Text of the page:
By Jim Shaw
The outbreak and spread of COVID-19 around the world has affected shipping to various degrees and the immediate future for most sectors, outside of tankers, looks bleak. The cruise industry has been particularly hard hit with all ships, well over 400, out of operation and laid up at a cost expected to total more than $1 billion.
Carnival Corporation alone, with more than 100 vessels under its various brands, is estimating a “hot” layup cost of between $2 and $3 million per ship per month while nearly full crews are kept on board. And even moving to a “warm” layup with reduced crews, is proving difficult because of port, border and air travel restrictions, forcing some lines to employ their own vessels for repatriation work.
By late April the US Coast Guard was reporting that nearly six dozen ships were anchored off Florida and the neighboring Bahamas with more than 35,000 crew members still living on board. At the same time new ships being delivered, including P&O’s Iona and Celebrity’s Apex, the latter already suffering a COVID-19 outbreak with only crew on board, are moving straight into layup. Some vessels under construction, such as Crystal Cruises’ Crystal Endeavor, are having their production schedules extended and several ships in the design stage, including a fleet of six wanted by new start-up company Amundsen Expeditions, may never be built.
Bernard Meyer, the owner of Germany’s Meyer Werft, has warned his employees that “it could be 2030” before the building rate for cruise ships again equals that of last year.
In the container sector ship operators have been trying to maintain freight rates as cargo volumes plunge by “blanking” or canceling sailings and removing capacity from the market. This is expected to see between 250 and 350 sailings or more canceled within the current quarter and between 30 and 35 percent of total world container capacity laid up, a situation expected to cost the top 15 carriers more than $6 billion before the year is out.
If freight rates collapse, which could take place if several of the financially weaker carriers become desperate for cash, losses might mount to more than $20 billion. In mid-April Moody’s Investors Service cut the ratings outlook for Denmark’s A.P. Moller-Maersk A/S, the world’s largest box carrier, from “stable” to “negative” while other companies, including CMA CGM of France and Pacific International Lines of Singapore, have been selling off assets and laying up ships to increase financial liquidity.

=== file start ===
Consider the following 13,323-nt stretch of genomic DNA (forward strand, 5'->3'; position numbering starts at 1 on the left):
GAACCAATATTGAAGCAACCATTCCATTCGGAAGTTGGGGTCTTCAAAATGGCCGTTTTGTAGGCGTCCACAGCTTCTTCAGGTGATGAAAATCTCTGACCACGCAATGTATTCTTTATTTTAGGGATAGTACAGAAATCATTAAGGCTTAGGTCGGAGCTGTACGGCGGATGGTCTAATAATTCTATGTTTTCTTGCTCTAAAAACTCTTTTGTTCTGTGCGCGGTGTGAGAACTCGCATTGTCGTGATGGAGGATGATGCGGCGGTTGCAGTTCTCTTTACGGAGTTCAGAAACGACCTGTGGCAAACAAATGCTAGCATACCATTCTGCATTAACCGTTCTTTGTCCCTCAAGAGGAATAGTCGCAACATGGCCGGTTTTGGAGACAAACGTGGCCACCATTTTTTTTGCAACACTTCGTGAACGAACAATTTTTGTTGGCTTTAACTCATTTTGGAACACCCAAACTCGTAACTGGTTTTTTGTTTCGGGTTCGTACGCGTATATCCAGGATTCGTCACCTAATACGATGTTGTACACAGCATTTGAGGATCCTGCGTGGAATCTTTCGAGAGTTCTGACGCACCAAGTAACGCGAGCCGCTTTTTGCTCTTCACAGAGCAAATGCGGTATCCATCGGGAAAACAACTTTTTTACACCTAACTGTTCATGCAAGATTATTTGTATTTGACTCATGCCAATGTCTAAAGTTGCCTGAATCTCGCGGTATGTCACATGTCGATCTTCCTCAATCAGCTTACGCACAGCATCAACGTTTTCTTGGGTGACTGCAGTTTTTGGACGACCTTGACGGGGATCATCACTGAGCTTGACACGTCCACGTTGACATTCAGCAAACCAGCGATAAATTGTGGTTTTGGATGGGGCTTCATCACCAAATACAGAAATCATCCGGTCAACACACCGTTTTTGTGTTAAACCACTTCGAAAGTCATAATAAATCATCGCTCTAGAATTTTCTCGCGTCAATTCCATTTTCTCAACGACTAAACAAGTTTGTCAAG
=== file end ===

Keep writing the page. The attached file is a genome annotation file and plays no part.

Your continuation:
At the end of the first quarter more than 335 container ships representing 9.1 percent of the global fleet, or 2.12 million TEU of capacity, were out of service. This was largely due to early troubles in China. A much larger wave of lay-ups is expected to be generated through the current quarter because of rapidly falling global consumer demand, with restrictive pandemic measures possibly leading to a 25 to 30 percent decline in overall shipping.
In the bulk trades tanker owners have been on a rollercoaster ride because of the impact of Covid-19 combined with a conflict between OPEC and Russia over crude oil production. This saw freight rates for large tankers skyrocket from $30,000 per day during the week of 8 March to $210,000 by the following week as cheap oil flooded the marketplace only to meet rapidly falling world demand. The latter brought about escalating demand for large tankers to be used as floating storage units. Product tankers then joined the fray because refineries could no longer find customers for their product. By the week ending April 10 some 146 million barrels of oil were in floating storage on 110 tankers worldwide with at least 30 anchored off Rotterdam holding nearly a million tons of refined product.
Continuing demand for storage is expected to see owners obtaining more than $115,000-per-day for six-month charters and $75,000-per-day for 12-month charters if the imbalance continues. This is good news for owners but the longer run points to a downturn as refinery production slackens while demand recovery stalls. In addition, the low price of oil is hitting the exploration sector very hard with such companies as Noble Energy, Halliburton, Marathon Oil and Occidental having already lost more than two-thirds of their value. This is seeing a significant number of offshore supply vessels taken out of service and drilling rig contracts cancelled.
As the marine industry continues to contract older equipment will be sent to the breakers but even they may not be able to absorb it until Pakistan, India and Bangladesh come out of lockdown. This could see a considerable amount of tonnage anchored off Indian Ocean beaches until the infection rates there decline.